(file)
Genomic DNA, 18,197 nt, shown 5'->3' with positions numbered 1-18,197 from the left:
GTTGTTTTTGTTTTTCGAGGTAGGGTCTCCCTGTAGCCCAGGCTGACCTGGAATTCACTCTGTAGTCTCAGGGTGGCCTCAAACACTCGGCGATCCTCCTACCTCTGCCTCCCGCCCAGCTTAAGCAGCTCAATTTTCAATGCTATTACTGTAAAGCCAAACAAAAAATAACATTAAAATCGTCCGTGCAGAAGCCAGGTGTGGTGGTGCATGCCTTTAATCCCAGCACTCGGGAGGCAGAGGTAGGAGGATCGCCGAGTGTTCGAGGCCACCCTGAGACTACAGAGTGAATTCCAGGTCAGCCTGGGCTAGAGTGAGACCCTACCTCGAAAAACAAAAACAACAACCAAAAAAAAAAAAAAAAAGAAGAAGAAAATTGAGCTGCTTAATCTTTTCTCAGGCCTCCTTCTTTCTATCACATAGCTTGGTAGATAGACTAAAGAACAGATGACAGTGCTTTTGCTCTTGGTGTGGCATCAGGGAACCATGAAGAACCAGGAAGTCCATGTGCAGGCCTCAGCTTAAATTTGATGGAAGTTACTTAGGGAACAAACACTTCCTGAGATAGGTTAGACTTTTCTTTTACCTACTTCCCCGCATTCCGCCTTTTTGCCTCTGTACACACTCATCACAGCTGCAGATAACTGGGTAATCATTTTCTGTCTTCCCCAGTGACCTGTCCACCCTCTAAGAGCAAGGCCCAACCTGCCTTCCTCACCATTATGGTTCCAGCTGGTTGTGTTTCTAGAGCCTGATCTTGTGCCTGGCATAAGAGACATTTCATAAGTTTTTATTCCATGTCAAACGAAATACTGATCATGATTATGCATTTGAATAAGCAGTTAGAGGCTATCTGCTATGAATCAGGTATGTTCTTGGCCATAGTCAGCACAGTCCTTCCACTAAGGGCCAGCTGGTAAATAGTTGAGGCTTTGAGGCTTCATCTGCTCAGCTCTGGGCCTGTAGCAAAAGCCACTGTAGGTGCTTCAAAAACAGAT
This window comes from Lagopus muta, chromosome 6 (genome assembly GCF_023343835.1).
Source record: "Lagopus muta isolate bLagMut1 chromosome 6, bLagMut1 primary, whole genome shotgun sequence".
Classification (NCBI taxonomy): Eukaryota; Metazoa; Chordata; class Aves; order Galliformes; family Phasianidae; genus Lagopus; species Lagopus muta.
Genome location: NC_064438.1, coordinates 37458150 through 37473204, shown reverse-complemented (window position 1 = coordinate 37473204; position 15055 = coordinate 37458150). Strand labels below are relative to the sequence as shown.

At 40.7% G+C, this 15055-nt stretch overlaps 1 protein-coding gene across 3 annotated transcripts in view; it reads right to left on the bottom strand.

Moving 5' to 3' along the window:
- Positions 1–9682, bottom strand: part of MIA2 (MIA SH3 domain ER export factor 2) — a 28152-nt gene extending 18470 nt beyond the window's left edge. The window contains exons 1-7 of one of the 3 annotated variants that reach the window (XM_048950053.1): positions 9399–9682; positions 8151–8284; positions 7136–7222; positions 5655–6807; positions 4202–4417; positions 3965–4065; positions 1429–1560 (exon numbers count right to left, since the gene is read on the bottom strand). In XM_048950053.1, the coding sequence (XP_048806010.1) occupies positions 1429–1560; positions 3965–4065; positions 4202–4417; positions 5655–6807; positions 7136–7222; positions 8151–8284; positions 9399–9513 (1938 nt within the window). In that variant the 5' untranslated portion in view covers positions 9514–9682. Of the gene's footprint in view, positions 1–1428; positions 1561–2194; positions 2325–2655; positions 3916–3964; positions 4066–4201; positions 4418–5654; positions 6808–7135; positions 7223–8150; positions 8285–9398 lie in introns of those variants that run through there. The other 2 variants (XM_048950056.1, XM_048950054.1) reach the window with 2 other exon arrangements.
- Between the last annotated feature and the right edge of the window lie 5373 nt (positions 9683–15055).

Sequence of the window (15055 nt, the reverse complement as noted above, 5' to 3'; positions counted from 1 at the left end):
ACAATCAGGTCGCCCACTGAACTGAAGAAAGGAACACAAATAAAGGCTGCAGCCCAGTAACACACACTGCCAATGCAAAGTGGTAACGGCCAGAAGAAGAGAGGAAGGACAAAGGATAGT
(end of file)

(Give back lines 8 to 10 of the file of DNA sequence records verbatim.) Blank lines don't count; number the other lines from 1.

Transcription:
Moving 5' to 3' along the window:
- Positions 1–9682, bottom strand: part of MIA2 (MIA SH3 domain ER export factor 2) — a 28152-nt gene extending 18470 nt beyond the window's left edge. The window contains exons 1-7 of one of the 3 annotated variants that reach the window (XM_048950053.1): positions 9399–9682; positions 8151–8284; positions 7136–7222; positions 5655–6807; positions 4202–4417; positions 3965–4065; positions 1429–1560 (exon numbers count right to left, since the gene is read on the bottom strand). In XM_048950053.1, the coding sequence (XP_048806010.1) occupies positions 1429–1560; positions 3965–4065; positions 4202–4417; positions 5655–6807; positions 7136–7222; positions 8151–8284; positions 9399–9513 (1938 nt within the window). In that variant the 5' untranslated portion in view covers positions 9514–9682. Of the gene's footprint in view, positions 1–1428; positions 1561–2194; positions 2325–2655; positions 3916–3964; positions 4066–4201; positions 4418–5654; positions 6808–7135; positions 7223–8150; positions 8285–9398 lie in introns of those variants that run through there. The other 2 variants (XM_048950056.1, XM_048950054.1) reach the window with 2 other exon arrangements.
- Between the last annotated feature and the right edge of the window lie 5373 nt (positions 9683–15055).